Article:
According to Oro Valley Councilman Steve Solomon, no changes will be made in 2011 to the town’s Coyote Run transit system.
However, while no vote or changes are expected, discussions are continuing between the town, the Regional Transportation Authority, and the Friends of Coyote Run residents’ group.
Solomon, who was appointed along with fellow Councilman Lou Waters to a subcommittee to research the issue, said the updates will continue. To keep the lines of communication open, more town hall-style meetings will be held in the future, he added.
“We will continue to collect the data and work to meet the needs of the community,” said Solomon. “We want to make it clear that we are in no hurry. Nothing is changing this month or next month. Nothing will change until at least February.”
A decision is required by February, when an intergovernmental agreement with the RTA is set to expire.
Coyote Run is Oro Valley’s demand-response transit service for residents who are disabled and/or 62 years of age or older. As part of the data-collection process, Waters and Solomon are going into the community to meet residents who rely on Coyote Run as their primary source of transportation.
The men have met with members of the Friends of Coyote Run organization, which held a meeting last week to update its members and residents.
Terry Thompson, one of the group’s organizers, said the FCR has nine core members who meet every Tuesday to discuss ways to keep Coyote Run on track.
Thompson pays Coyote Run more than $300 a month to transport his daughter, who is mentally handicapped, to and from a school in Tucson.
Thompson and other Coyote Run users said they are not opposed to paying higher fees if it means keeping the service.
“The more I have become involved in this issue, the more I realize how much our senior citizens have at stake,” said Thompson. “As a parent of a handicapped child, it is important that we maintain Coyote Run. But, if they didn’t, we’d survive. If we lose Coyote Run, or in certain scenarios with the RTA derivative, senior citizens would lose a level of service that may seem inconsequential to you, me or the council, but in fact, is traumatic to them.”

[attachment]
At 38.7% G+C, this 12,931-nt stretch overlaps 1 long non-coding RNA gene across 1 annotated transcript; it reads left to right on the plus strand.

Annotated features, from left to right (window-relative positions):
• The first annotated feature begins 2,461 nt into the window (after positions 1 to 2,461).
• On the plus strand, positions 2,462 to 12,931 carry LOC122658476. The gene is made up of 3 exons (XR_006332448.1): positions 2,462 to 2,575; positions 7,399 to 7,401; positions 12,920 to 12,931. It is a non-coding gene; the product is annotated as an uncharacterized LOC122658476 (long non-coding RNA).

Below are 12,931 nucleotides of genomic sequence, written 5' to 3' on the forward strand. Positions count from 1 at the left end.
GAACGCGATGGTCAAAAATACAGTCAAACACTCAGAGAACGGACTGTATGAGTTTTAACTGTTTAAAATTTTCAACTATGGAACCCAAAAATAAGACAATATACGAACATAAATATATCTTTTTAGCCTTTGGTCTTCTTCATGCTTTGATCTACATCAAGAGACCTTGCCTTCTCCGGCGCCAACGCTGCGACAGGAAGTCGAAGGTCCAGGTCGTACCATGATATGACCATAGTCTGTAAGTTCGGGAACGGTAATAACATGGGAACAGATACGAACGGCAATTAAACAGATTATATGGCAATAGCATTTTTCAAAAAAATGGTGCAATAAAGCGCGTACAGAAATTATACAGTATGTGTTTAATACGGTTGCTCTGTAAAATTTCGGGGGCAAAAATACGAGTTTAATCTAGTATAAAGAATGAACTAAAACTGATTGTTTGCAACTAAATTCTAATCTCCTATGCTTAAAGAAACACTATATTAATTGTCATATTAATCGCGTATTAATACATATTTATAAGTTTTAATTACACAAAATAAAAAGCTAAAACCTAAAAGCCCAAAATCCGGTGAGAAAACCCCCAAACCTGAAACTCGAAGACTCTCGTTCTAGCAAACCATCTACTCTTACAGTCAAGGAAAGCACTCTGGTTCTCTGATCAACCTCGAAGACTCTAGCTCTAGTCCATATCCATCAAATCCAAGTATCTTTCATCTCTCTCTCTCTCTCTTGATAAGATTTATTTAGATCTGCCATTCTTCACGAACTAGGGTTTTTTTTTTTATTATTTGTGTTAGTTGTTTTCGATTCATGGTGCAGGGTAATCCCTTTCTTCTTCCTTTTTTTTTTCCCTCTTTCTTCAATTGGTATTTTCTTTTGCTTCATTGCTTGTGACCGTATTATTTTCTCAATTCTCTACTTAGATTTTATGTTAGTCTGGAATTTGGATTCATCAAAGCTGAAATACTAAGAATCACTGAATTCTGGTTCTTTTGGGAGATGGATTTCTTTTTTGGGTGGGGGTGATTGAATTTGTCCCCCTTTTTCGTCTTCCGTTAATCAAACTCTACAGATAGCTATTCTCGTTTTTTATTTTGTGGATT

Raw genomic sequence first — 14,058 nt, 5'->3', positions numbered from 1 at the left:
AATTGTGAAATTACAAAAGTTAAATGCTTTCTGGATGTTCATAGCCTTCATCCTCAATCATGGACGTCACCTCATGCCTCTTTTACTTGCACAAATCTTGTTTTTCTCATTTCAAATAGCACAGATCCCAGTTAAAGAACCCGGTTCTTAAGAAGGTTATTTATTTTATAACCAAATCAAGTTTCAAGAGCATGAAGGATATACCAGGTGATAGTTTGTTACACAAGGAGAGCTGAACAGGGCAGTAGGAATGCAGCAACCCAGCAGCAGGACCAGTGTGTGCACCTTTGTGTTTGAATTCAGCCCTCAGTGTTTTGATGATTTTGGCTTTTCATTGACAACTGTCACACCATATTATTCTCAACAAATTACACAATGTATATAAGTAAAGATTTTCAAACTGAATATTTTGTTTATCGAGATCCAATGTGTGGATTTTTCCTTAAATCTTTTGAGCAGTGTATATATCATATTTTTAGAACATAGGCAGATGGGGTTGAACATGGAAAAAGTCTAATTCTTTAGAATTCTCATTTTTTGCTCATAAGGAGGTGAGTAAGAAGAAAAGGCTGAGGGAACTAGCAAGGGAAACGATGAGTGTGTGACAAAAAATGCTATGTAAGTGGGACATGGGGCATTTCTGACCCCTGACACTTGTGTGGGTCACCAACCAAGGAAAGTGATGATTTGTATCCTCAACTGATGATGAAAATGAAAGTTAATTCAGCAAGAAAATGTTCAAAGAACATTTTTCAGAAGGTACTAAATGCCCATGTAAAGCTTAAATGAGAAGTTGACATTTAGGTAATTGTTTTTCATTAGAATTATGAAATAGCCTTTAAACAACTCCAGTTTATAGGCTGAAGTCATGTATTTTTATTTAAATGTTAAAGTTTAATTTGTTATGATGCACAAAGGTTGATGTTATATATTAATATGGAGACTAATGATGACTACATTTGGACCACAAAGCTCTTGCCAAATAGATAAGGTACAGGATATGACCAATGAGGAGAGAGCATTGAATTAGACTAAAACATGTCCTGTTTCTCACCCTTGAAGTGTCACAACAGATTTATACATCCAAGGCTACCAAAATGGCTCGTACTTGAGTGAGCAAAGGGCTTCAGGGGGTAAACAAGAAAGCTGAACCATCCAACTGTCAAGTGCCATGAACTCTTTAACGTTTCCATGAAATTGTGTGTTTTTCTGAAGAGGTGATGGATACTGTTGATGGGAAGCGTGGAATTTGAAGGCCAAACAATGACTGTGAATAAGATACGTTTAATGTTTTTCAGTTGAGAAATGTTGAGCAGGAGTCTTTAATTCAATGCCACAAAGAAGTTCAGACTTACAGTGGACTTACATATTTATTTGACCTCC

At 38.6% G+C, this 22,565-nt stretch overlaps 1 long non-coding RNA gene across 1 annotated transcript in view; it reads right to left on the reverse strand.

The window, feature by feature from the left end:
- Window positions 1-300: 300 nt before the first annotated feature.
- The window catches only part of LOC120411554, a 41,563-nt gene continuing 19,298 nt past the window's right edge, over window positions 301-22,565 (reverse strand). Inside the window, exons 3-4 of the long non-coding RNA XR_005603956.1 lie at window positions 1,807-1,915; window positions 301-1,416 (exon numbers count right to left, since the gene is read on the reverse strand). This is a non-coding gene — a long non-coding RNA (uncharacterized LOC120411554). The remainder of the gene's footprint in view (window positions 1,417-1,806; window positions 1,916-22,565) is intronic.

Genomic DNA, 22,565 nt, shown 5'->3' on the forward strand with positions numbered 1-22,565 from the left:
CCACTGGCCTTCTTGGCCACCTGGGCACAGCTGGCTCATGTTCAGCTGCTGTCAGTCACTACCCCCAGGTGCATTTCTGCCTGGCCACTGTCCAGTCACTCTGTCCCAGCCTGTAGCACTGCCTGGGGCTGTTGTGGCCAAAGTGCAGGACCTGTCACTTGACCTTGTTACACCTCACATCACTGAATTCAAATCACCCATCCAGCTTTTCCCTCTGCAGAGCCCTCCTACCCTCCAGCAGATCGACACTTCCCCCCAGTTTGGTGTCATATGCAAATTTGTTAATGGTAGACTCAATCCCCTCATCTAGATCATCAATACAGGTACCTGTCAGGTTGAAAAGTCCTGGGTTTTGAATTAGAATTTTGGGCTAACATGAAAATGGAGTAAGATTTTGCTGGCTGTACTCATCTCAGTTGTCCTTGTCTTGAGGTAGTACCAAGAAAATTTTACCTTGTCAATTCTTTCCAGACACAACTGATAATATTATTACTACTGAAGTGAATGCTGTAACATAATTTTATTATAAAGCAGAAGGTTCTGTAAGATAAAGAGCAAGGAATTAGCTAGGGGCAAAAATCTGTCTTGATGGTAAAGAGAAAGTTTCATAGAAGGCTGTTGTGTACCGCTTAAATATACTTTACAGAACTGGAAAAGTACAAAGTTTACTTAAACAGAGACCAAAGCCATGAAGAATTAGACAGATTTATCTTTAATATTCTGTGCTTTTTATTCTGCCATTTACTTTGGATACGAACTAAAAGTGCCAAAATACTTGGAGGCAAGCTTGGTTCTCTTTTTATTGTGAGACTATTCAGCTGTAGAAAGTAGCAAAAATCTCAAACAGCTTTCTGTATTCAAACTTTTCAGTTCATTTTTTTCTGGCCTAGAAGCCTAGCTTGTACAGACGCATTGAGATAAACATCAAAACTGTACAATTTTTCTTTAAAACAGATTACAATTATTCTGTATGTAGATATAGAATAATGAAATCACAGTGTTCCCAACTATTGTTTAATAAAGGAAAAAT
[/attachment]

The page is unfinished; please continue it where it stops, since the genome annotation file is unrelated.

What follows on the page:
After the state stopped funding Coyote Run two years ago, town officials began looking for an alternative to fund the $330,000 transit system.
The answer appeared to be through a contract with RTA, which was slated to take over the town’s transit services on July 1.
However, council members halted plans to turn the system over in June, when they voted 6-1 to fund Coyote Run for another year. Since then, the council has reconsidered the decision; it created the subcommittee to further research the issue.
Thompson said FCR members understand that a vote to halt the transit services would only impact 2 percent of Oro Valley’s total population; however, he noted the group will continue to fight to retain the high-quality services by educating non-users.
Through fliers and speaking engagements, Thompson said the group’s goal is to educate the entire community.
Moving forward, Thompson said citizens are expecting the council to communicate with residents more than in the past by conducting additional public meetings and informational sessions. The FCR would like all the information presented before a vote is taken.
Solomon said the meetings are in the planning stages, but no official dates have been set.
Councilmen Steve Solomon and Lou Waters will update the Oro Valley Town Council on the transit subcommittee’s progress during the council’s regularly scheduled meeting Wednesday, Sept. 7, at 6 p.m. at Town Hall.